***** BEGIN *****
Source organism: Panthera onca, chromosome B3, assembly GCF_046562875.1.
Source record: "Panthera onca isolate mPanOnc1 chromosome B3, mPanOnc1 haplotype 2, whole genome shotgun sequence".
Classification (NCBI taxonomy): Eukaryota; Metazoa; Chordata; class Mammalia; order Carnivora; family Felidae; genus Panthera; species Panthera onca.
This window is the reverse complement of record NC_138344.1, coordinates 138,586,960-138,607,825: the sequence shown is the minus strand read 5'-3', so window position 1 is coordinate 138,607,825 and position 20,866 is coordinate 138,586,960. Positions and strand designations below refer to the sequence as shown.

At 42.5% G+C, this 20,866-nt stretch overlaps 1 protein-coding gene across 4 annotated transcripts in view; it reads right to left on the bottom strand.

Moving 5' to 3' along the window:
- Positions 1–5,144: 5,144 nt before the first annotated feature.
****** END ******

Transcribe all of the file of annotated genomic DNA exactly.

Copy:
Source organism: Panthera onca, chromosome B3, assembly GCF_046562875.1.
Source record: "Panthera onca isolate mPanOnc1 chromosome B3, mPanOnc1 haplotype 2, whole genome shotgun sequence".
Classification (NCBI taxonomy): Eukaryota; Metazoa; Chordata; class Mammalia; order Carnivora; family Felidae; genus Panthera; species Panthera onca.
This window is the reverse complement of record NC_138344.1, coordinates 138,586,960-138,607,825: the sequence shown is the minus strand read 5'-3', so window position 1 is coordinate 138,607,825 and position 20,866 is coordinate 138,586,960. Positions and strand designations below refer to the sequence as shown.

At 42.5% G+C, this 20,866-nt stretch overlaps 1 protein-coding gene across 4 annotated transcripts in view; it reads right to left on the bottom strand.

Moving 5' to 3' along the window:
- Positions 1–5,144: 5,144 nt before the first annotated feature.